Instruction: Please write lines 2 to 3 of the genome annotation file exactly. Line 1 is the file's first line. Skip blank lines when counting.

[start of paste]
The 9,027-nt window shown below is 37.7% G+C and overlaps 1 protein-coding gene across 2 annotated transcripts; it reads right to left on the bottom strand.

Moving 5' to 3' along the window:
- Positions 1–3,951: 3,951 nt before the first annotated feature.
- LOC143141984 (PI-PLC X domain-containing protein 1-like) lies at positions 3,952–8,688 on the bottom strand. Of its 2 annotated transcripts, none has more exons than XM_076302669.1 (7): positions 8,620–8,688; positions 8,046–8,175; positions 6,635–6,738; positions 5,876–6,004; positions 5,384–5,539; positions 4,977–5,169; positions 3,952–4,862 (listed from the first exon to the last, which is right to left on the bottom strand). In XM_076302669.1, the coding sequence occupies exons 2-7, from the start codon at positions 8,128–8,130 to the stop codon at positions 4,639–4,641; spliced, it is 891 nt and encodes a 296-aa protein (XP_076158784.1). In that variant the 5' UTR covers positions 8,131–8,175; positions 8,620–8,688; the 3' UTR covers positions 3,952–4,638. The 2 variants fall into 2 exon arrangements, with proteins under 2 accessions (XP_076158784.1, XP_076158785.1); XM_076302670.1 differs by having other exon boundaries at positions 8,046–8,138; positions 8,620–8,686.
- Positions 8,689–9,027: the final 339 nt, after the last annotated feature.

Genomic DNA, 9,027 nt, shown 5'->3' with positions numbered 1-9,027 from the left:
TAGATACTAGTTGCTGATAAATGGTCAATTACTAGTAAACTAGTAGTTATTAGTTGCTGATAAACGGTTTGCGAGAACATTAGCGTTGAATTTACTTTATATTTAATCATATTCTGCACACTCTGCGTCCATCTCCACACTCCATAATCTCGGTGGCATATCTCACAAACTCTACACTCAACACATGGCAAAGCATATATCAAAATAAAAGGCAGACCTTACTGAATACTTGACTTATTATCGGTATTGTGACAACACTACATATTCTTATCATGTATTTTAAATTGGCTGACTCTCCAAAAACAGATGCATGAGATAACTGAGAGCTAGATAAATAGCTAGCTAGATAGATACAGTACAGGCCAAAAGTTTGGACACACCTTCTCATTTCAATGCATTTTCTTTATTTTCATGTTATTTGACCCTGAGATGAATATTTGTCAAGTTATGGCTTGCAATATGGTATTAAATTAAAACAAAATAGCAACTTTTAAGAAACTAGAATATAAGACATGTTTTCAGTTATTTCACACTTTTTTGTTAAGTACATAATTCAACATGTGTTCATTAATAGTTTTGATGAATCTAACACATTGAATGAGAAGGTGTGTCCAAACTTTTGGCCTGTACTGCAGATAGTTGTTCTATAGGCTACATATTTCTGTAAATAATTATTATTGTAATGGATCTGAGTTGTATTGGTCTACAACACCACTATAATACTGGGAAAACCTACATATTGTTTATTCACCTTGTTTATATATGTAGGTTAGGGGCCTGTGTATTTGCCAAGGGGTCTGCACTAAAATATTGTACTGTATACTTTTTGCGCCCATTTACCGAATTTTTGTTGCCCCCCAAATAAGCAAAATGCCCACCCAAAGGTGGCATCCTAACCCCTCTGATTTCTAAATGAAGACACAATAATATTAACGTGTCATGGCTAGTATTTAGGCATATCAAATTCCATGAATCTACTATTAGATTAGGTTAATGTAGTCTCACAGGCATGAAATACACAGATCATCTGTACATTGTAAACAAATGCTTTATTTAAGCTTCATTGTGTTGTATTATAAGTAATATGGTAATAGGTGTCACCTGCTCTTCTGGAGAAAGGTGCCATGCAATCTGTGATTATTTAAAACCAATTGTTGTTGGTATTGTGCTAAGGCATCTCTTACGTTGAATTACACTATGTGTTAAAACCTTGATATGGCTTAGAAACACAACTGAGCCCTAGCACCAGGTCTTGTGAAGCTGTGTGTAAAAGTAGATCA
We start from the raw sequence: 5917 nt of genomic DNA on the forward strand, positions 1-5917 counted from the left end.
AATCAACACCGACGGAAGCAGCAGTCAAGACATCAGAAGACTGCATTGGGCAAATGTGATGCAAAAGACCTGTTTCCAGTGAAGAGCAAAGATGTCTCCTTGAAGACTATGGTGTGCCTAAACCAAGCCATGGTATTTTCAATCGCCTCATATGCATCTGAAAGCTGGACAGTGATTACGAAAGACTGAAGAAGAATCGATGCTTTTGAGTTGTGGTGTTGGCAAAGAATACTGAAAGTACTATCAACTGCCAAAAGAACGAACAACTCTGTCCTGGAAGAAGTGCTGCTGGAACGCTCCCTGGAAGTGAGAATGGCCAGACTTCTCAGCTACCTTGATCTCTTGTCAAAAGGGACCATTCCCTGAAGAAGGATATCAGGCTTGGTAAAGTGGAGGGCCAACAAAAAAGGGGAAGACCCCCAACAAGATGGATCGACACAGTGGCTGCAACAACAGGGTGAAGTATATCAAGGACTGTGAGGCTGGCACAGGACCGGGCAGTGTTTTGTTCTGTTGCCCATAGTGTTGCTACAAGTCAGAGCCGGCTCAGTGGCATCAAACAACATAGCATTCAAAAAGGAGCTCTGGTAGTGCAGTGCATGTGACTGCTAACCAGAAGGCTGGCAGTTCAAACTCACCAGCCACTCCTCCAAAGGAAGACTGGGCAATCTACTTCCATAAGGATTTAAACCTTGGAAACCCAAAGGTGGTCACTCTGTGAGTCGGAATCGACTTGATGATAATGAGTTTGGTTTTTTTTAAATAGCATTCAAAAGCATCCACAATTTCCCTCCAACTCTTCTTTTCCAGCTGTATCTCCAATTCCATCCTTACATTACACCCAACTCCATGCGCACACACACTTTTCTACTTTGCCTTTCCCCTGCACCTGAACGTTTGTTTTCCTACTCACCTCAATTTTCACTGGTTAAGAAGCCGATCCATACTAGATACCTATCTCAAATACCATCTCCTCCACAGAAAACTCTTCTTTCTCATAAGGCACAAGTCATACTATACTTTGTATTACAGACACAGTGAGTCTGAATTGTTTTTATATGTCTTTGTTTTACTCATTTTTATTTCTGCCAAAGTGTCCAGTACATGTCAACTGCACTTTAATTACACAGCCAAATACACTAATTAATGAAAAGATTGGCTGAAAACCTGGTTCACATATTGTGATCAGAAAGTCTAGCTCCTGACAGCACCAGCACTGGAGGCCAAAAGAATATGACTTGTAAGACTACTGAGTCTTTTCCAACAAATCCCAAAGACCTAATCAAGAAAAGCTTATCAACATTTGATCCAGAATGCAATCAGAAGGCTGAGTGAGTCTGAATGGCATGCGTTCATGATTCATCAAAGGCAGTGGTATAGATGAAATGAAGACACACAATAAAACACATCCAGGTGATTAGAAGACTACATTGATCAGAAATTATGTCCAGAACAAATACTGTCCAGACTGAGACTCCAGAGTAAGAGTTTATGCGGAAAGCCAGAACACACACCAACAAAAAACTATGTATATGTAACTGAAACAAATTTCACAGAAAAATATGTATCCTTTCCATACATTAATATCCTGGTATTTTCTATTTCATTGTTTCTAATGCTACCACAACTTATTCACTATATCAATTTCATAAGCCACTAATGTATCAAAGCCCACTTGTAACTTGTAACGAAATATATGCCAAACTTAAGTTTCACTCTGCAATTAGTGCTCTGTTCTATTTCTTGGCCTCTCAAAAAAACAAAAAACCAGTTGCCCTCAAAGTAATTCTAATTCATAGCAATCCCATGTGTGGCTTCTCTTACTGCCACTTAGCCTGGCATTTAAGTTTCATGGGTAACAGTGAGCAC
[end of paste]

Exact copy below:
Moving 5' to 3' along the window:
- Positions 1–3,951: 3,951 nt before the first annotated feature.